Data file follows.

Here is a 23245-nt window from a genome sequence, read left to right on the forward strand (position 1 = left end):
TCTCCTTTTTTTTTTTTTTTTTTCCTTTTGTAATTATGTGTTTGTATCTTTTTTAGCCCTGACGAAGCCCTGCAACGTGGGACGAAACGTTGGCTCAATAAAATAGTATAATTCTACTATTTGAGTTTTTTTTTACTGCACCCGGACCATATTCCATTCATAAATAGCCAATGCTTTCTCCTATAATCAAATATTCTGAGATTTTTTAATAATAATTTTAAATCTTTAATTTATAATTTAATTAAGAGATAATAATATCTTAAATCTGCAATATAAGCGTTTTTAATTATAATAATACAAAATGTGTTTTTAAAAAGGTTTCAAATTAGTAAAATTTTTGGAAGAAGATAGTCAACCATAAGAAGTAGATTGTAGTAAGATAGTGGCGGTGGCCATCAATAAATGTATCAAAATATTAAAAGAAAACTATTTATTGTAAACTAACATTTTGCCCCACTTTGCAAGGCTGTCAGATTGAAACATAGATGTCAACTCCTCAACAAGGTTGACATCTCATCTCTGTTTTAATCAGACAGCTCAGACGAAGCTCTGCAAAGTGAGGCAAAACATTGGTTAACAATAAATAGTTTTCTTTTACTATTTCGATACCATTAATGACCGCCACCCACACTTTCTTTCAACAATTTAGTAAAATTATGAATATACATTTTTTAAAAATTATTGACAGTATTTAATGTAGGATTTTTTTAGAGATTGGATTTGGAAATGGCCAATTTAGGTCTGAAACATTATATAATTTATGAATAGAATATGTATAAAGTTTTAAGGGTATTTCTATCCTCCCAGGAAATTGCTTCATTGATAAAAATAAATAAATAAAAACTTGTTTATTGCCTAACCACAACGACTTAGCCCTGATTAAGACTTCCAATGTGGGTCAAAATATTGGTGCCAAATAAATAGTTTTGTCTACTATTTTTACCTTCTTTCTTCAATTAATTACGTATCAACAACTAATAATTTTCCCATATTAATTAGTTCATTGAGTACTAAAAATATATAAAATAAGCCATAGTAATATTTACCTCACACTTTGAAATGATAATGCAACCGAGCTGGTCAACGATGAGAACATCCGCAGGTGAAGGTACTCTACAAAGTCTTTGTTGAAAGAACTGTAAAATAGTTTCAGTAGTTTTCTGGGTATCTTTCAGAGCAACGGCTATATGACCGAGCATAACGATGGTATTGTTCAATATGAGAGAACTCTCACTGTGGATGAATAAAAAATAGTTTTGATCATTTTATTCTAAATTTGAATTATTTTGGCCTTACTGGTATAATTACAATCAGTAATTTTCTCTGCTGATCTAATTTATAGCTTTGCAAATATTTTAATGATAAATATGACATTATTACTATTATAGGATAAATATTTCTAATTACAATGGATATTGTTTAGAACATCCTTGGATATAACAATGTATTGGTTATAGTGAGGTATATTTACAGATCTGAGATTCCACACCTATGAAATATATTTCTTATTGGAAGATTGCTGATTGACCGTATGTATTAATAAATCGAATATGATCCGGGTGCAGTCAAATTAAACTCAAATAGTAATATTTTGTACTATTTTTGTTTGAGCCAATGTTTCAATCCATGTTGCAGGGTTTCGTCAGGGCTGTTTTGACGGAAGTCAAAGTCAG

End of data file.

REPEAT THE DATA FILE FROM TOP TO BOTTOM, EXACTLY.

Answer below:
Here is a 23245-nt window from a genome sequence, read left to right on the forward strand (position 1 = left end):
TCTCCTTTTTTTTTTTTTTTTTTCCTTTTGTAATTATGTGTTTGTATCTTTTTTAGCCCTGACGAAGCCCTGCAACGTGGGACGAAACGTTGGCTCAATAAAATAGTATAATTCTACTATTTGAGTTTTTTTTTACTGCACCCGGACCATATTCCATTCATAAATAGCCAATGCTTTCTCCTATAATCAAATATTCTGAGATTTTTTAATAATAATTTTAAATCTTTAATTTATAATTTAATTAAGAGATAATAATATCTTAAATCTGCAATATAAGCGTTTTTAATTATAATAATACAAAATGTGTTTTTAAAAAGGTTTCAAATTAGTAAAATTTTTGGAAGAAGATAGTCAACCATAAGAAGTAGATTGTAGTAAGATAGTGGCGGTGGCCATCAATAAATGTATCAAAATATTAAAAGAAAACTATTTATTGTAAACTAACATTTTGCCCCACTTTGCAAGGCTGTCAGATTGAAACATAGATGTCAACTCCTCAACAAGGTTGACATCTCATCTCTGTTTTAATCAGACAGCTCAGACGAAGCTCTGCAAAGTGAGGCAAAACATTGGTTAACAATAAATAGTTTTCTTTTACTATTTCGATACCATTAATGACCGCCACCCACACTTTCTTTCAACAATTTAGTAAAATTATGAATATACATTTTTTAAAAATTATTGACAGTATTTAATGTAGGATTTTTTTAGAGATTGGATTTGGAAATGGCCAATTTAGGTCTGAAACATTATATAATTTATGAATAGAATATGTATAAAGTTTTAAGGGTATTTCTATCCTCCCAGGAAATTGCTTCATTGATAAAAATAAATAAATAAAAACTTGTTTATTGCCTAACCACAACGACTTAGCCCTGATTAAGACTTCCAATGTGGGTCAAAATATTGGTGCCAAATAAATAGTTTTGTCTACTATTTTTACCTTCTTTCTTCAATTAATTACGTATCAACAACTAATAATTTTCCCATATTAATTAGTTCATTGAGTACTAAAAATATATAAAATAAGCCATAGTAATATTTACCTCACACTTTGAAATGATAATGCAACCGAGCTGGTCAACGATGAGAACATCCGCAGGTGAAGGTACTCTACAAAGTCTTTGTTGAAAGAACTGTAAAATAGTTTCAGTAGTTTTCTGGGTATCTTTCAGAGCAACGGCTATATGACCGAGCATAACGATGGTATTGTTCAATATGAGAGAACTCTCACTGTGGATGAATAAAAAATAGTTTTGATCATTTTATTCTAAATTTGAATTATTTTGGCCTTACTGGTATAATTACAATCAGTAATTTTCTCTGCTGATCTAATTTATAGCTTTGCAAATATTTTAATGATAAATATGACATTATTACTATTATAGGATAAATATTTCTAATTACAATGGATATTGTTTAGAACATCCTTGGATATAACAATGTATTGGTTATAGTGAGGTATATTTACAGATCTGAGATTCCACACCTATGAAATATATTTCTTATTGGAAGATTGCTGATTGACCGTATGTATTAATAAATCGAATATGATCCGGGTGCAGTCAAATTAAACTCAAATAGTAATATTTTGTACTATTTTTGTTTGAGCCAATGTTTCAATCCATGTTGCAGGGTTTCGTCAGGGCTGTTTTGACGGAAGTCAAAGTCAG